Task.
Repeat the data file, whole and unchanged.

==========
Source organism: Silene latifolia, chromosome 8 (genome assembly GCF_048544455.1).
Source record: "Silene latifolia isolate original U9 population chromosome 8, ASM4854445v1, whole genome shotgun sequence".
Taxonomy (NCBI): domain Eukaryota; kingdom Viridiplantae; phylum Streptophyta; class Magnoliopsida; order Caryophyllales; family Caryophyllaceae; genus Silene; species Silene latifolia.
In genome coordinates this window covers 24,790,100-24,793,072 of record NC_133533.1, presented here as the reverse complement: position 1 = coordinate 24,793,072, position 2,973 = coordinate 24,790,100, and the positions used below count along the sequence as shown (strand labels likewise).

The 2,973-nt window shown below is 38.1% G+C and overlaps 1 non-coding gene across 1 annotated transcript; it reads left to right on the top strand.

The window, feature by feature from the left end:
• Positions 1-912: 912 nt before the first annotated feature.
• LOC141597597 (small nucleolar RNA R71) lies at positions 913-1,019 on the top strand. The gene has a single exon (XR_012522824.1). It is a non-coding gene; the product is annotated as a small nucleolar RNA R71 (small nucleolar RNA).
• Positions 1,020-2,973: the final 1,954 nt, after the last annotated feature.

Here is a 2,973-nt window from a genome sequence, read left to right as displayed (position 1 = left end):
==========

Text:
Source organism: Silene latifolia, chromosome 8 (genome assembly GCF_048544455.1).
Source record: "Silene latifolia isolate original U9 population chromosome 8, ASM4854445v1, whole genome shotgun sequence".
Taxonomy (NCBI): domain Eukaryota; kingdom Viridiplantae; phylum Streptophyta; class Magnoliopsida; order Caryophyllales; family Caryophyllaceae; genus Silene; species Silene latifolia.
In genome coordinates this window covers 24,790,100-24,793,072 of record NC_133533.1, presented here as the reverse complement: position 1 = coordinate 24,793,072, position 2,973 = coordinate 24,790,100, and the positions used below count along the sequence as shown (strand labels likewise).

The 2,973-nt window shown below is 38.1% G+C and overlaps 1 non-coding gene across 1 annotated transcript; it reads left to right on the top strand.

The window, feature by feature from the left end:
• Positions 1-912: 912 nt before the first annotated feature.
• LOC141597597 (small nucleolar RNA R71) lies at positions 913-1,019 on the top strand. The gene has a single exon (XR_012522824.1). It is a non-coding gene; the product is annotated as a small nucleolar RNA R71 (small nucleolar RNA).
• Positions 1,020-2,973: the final 1,954 nt, after the last annotated feature.

Here is a 2,973-nt window from a genome sequence, read left to right as displayed (position 1 = left end):